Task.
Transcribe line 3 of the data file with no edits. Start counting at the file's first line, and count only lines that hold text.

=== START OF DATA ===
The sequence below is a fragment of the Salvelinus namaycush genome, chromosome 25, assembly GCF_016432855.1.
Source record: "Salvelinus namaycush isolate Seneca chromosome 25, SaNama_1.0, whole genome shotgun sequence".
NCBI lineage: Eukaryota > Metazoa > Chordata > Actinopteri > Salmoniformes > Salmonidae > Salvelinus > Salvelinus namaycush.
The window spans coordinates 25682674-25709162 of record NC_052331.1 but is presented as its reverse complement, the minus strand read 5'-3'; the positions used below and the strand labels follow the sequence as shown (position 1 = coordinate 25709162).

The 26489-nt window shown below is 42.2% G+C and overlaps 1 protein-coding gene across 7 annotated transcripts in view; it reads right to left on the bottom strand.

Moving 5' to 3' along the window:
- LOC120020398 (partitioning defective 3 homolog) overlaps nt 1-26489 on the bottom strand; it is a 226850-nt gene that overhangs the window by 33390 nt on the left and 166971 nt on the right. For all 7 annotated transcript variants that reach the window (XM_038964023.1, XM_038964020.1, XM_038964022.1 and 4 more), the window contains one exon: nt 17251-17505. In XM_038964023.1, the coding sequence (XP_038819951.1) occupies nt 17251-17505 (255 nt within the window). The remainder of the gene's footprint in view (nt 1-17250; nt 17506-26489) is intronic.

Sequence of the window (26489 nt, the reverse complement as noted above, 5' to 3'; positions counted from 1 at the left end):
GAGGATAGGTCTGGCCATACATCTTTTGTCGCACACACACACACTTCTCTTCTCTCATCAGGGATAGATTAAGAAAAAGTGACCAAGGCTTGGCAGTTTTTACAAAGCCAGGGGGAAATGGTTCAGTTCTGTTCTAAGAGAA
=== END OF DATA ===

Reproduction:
NCBI lineage: Eukaryota > Metazoa > Chordata > Actinopteri > Salmoniformes > Salmonidae > Salvelinus > Salvelinus namaycush.